The Tunnel under the Atlantic

The Tunnel under the Atlantic, by Maurice Benayoun is an interesting stimulatory system that connects visitors of the Pompidou Centre in Paris to the visitors of the Museum of Contemporary Art in Montreal through a simulated “digging” through skewed virtual medium.  By using televirtuality, people in each museum can dig to meet each other, and then interact with each other in this virtual channel.  They are brought together through communication as they survey their virtual surroundings that reveal geological strata as iconographic strata, bringing both shape and recognizable textures.

The Yes Men

There are innumerable strategies and motivations behind impersonation on the Internet. Some are legitimate hoaxes, others malicious, others satire. Take this typo for example: Gogle.com. Hypothetically, for every person with a sticky "o" key, or too fast of a double-keystroke, there is someone out there who is able to maliciously attack the unfortunately imperfect typist, logging history, Internet etiquette, and personal data. Inversely, one could hypothetically use similar guerilla tactics to attack companies of questionable moral standing, which is exactly what an internet-hoax group, referred to as “The Yes Men,” have done.

Natural History of the Enigma

kac.nat.hist.enigma.01.jpg"Natural History of the Enigma" is a series of works that presents the transgenic petunia flower "Edunia", which has part of the artist Eduardo Kac's genetic sequence inserted into it. Aside from the plant itself, the series comprises of limited edition seed packs of the plant, a set of lithographs called "Edunia Seed Pack Studies", the public sculpture "Singularis", watercolor paintings "Mysterium Magnum I-VIII", and photographs of the plant "Plantimal I-VI". The project was developed by Eduardo Kac in collaboration with scientists from University of Minnesota between 2003 and 2008, and was initially exhibited at the Weisman Art Museum in Minneapolis [1].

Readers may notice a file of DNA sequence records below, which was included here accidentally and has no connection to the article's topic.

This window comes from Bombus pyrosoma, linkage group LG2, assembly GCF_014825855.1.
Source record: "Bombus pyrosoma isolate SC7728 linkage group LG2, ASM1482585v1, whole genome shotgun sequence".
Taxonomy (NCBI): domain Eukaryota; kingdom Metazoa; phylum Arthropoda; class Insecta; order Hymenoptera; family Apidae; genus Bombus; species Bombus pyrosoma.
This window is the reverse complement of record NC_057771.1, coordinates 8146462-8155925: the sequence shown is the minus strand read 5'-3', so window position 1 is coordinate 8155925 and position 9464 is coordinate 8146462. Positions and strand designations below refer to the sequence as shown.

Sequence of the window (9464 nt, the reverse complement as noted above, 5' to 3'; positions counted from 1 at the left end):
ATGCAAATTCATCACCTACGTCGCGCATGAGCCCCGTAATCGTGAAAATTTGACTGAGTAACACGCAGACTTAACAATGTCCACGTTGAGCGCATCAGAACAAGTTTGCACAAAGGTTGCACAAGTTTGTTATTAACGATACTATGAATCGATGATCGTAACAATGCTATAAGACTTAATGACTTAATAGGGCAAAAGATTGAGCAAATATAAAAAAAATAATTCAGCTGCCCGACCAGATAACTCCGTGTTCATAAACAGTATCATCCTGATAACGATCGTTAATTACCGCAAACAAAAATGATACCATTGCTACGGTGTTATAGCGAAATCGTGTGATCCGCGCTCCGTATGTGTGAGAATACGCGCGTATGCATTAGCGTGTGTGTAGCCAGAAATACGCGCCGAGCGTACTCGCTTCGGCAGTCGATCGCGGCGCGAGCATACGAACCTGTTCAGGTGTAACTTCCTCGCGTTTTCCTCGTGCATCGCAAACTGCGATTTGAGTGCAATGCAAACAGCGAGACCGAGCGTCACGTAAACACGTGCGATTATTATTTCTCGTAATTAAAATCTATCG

Sound Bites City

Sound%20Bites%20City%202.jpgSound Bites City is a collection of sound art from 19 sound artists from around the world at the RMIT University in Australia.  Exhibited at the RMIT University Gallery, the sound art is played through speakers that are scattered around a round physical structure that culminates with a raised, faux, grassy knoll.  This space is called the Torus.   RMIT University describes the Torus as “an exciting circular structure that has been specially designed by architects, engineers and sound designers based in RMIT's SIAL unit to provide the best way to exhibit sound.”

Net Blow-Up


IMG2126.jpgThe Net Blow-Up exhibit, by croatian-austrian design collective Numen/For Use, is a highly interactive sculpture evoking nostalgia from the bouncy-castles of our youth.  “Although the history of art has cultishly celebrated the individual genius, the field increasingly has recognized the importance of exhibitions, institutions and communities in shaping the production, reception and historical contextualization of art.” [1] This collaborative effort is humble, playful and simple in a way that is a necessary counterpoint to the pretentiousness that feeds the majority of modern art.  I do not intend to belittle the cutting edge; I just mean that without exhibits like Net Blow-Up the world of art would be a lot less fun.

Ominous

marco-donnarumma_ominous.jpg

"Ominous" is an audio-visual performance by Marco Donnarumma in which the artist uses his body to compose sound pieces using a device that records his movements. The piece was commissioned by the European Conference of Promoters of New Music (ECPNM) for the occasion of the 5th Live Electronic Music Project Competition. It premiered on 3rd November 2012 at the World's New Music Days, and since then has been performed at various other venues  such as National Academy of Arts in Bulgaria, New York Electronic Arts Festival, etc [1].

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